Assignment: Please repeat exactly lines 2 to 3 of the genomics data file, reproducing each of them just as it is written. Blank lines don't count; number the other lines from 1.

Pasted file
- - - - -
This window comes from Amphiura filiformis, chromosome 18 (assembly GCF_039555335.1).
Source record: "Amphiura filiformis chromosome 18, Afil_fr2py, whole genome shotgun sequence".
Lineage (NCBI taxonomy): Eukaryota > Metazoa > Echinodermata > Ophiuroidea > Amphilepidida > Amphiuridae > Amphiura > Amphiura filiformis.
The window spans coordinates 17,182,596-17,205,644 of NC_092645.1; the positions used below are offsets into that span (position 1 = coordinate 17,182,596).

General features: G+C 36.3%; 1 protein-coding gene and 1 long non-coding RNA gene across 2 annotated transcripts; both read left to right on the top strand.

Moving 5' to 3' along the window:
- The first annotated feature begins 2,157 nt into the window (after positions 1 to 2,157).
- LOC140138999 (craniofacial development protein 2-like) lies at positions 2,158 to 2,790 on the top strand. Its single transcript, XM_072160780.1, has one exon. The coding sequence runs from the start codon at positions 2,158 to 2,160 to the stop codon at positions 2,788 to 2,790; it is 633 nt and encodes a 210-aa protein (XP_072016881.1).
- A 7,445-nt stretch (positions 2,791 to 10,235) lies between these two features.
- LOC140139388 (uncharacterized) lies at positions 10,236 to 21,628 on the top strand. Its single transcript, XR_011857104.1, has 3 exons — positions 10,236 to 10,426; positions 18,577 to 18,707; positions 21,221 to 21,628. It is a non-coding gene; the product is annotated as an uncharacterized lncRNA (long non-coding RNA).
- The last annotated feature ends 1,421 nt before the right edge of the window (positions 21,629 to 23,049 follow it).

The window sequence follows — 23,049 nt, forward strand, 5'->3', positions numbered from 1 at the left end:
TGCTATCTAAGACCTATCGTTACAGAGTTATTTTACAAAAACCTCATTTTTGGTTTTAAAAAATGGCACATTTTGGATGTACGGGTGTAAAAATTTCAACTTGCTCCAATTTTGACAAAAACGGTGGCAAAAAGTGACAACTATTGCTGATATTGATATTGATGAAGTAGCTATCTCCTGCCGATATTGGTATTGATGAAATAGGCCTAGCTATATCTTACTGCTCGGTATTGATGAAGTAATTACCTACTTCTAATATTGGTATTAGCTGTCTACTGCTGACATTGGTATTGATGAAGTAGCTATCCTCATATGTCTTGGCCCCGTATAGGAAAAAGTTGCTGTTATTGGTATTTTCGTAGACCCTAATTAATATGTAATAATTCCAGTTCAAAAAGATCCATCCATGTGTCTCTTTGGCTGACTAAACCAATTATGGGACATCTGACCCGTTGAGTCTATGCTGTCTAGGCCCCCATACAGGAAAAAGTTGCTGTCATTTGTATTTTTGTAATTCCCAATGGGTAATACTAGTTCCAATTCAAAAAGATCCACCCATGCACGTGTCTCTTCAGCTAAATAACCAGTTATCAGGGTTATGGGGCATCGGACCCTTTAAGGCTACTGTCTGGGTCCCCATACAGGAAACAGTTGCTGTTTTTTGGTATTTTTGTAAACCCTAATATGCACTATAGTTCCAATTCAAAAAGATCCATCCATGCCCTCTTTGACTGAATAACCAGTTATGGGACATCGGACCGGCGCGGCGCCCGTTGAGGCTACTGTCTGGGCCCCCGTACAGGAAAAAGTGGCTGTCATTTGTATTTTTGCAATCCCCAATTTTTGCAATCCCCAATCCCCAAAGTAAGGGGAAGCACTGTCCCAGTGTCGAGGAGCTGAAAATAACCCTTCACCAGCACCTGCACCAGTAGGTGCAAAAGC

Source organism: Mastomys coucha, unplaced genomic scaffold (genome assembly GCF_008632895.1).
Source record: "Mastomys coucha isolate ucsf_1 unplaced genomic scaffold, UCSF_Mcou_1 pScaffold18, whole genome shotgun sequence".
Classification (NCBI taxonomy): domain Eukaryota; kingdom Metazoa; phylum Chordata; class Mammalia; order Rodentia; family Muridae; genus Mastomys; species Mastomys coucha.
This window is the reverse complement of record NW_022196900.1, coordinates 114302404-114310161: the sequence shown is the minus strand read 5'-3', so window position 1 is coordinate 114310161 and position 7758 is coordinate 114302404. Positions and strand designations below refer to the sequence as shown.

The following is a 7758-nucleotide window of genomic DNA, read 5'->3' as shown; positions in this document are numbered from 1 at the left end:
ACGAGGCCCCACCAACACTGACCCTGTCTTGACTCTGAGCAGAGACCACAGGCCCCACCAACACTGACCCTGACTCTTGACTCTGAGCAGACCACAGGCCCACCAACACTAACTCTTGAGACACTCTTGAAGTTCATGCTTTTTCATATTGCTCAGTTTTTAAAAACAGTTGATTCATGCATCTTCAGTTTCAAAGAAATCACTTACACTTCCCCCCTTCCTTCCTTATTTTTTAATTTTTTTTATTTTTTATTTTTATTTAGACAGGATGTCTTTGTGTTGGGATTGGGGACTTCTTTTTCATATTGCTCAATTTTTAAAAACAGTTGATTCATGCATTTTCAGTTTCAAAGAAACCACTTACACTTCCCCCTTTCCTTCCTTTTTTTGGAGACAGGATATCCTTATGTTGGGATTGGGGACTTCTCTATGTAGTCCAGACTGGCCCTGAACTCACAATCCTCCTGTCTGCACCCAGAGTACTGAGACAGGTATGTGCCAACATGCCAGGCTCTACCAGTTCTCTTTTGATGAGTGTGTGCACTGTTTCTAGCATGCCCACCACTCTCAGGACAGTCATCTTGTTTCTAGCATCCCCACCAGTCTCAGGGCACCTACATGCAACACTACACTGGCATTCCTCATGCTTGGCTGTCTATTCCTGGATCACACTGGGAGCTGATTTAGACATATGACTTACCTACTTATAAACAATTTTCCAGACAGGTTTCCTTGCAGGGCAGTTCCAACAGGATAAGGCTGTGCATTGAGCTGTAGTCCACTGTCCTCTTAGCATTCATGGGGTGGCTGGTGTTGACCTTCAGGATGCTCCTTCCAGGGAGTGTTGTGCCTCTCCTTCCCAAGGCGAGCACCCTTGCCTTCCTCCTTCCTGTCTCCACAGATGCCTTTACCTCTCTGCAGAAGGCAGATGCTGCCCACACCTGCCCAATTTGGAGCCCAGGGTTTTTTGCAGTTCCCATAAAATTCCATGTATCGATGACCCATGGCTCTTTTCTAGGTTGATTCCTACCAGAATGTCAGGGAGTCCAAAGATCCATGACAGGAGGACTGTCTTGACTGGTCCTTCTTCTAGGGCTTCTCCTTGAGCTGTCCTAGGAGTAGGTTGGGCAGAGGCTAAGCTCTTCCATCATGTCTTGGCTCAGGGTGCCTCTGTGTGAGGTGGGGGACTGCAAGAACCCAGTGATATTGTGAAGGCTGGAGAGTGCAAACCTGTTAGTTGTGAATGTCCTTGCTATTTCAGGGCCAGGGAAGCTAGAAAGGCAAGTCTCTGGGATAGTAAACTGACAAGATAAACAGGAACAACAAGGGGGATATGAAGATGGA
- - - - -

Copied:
Source record: "Amphiura filiformis chromosome 18, Afil_fr2py, whole genome shotgun sequence".
Lineage (NCBI taxonomy): Eukaryota > Metazoa > Echinodermata > Ophiuroidea > Amphilepidida > Amphiuridae > Amphiura > Amphiura filiformis.